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National Agriculture Leaders Debate: It Can Be Watched online. What Should They Discuss? What Did You Think of the Debate?

Agricultural issues such as trade, business risk management, environmental sustainability, food safety, and a National Food Strategy will be key topics of discussion for the Minister of Agriculture and opposition party critics during the Canadian Federation of Agriculture's national debate, scheduled for Mon. April 11, 2011. 
 
WHAT: 
CFA National Agriculture Leaders Debate
 
WHO: 
  • Minister of Agriculture and Agri-Food, Gerry Ritz
  • André Bellavance, Bloq Québécois agriculture critic
  • Wayne Easter, Liberal agriculture critic 
  • Pat Martin, NDP representative
  • Kate Storey, Green Party agriculture representative
WHEN: 
Monday, April 11, 11 a.m. to 1 p.m. 
 
Here is the link to the CFA website where it will be streamed.

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It took a couple of hours to watch the Agriculture Leaders debate.

I did find it to be entertaining but with out much substance.

The party ag leaders did make some points and presented some their party's agri platforms.

 

The NDP Ag Policy can be found in “Food for Thought.” Report.

Here is the link:   http://xfer.ndp.ca/FoodForThought/EN.pdf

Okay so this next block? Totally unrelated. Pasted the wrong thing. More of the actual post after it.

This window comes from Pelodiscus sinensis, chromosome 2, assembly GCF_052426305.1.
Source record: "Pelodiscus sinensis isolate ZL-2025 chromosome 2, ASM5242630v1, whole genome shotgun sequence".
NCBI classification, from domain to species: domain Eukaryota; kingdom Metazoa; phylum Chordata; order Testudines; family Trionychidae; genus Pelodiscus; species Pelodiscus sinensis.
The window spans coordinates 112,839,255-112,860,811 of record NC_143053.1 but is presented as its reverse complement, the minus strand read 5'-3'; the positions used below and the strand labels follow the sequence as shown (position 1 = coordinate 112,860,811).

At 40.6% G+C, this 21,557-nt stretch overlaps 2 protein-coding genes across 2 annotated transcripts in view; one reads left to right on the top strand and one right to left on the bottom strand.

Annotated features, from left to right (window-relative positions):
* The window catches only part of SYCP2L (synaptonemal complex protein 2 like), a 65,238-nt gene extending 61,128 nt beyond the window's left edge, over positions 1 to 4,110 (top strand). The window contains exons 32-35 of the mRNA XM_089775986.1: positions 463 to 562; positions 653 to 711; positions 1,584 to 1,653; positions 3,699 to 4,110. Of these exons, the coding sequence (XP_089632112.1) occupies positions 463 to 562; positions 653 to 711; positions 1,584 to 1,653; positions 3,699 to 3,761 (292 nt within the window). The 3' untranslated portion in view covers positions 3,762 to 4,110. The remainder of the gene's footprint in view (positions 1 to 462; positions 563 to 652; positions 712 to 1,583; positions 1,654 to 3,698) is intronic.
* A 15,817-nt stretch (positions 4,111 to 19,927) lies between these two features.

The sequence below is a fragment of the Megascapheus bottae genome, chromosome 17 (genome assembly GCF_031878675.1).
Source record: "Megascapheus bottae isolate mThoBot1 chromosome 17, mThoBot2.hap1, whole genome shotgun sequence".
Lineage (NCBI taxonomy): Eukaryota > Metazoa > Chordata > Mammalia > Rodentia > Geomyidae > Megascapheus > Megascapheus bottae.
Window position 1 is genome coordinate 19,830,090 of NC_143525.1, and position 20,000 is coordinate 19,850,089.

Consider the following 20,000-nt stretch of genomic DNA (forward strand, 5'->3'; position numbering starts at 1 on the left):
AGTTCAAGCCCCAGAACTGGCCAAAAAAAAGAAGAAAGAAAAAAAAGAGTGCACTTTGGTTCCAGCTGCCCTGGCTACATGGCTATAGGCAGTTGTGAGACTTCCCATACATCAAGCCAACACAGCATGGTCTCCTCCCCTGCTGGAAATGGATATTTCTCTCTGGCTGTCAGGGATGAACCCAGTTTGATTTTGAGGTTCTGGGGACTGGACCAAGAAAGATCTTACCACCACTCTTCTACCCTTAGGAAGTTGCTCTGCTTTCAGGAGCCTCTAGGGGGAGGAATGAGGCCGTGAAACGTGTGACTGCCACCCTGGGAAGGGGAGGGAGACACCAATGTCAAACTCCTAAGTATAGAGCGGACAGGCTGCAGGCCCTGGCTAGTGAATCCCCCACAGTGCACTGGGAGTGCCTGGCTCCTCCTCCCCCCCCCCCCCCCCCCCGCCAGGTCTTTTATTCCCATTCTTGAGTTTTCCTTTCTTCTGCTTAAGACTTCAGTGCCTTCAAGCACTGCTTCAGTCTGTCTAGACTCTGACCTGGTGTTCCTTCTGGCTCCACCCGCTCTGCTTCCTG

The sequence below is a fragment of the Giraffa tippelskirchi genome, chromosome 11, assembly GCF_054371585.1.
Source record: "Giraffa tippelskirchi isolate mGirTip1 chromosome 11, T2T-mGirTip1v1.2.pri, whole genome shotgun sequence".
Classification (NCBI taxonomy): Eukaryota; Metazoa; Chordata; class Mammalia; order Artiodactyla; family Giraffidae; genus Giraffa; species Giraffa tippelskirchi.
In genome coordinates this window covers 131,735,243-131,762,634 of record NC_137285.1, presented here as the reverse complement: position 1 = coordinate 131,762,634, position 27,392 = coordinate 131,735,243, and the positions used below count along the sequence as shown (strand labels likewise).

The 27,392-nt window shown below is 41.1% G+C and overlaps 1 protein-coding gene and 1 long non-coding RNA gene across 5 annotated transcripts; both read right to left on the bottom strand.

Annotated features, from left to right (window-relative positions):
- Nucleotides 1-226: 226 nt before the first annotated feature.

The Green Party was particularly interesting - No to GMOs...they want small farms, local processing and more organic production.  I don't think their ag platform is very modern farm friendly.

 

All the parties were supportive of Supply Management.

 

Joe

Here is the link to the online taped video of the Ag Leaders Debate.

 

http://www.cfa-fca.ca/national-agriculture-leaders-debate-live

So how do you think the multinational processors would view the Green's position? As a bit of a threat to their dominance perhaps?

 

What might we learn from that?

 

Whatever one's view of the Green Party might be, if they propose something that would actually contribute to fair returns for work and goods produced rather than being paid subsistence value for generic, bulk commodities that enrich the remote multinationals, then they have at least that redemptive feature to their credit.

 

How well has the mainstream served the interests of  even the modern farm? And a fair answer would include the views of hog and cattle farmers.

 

Ritz was less than honest.

 

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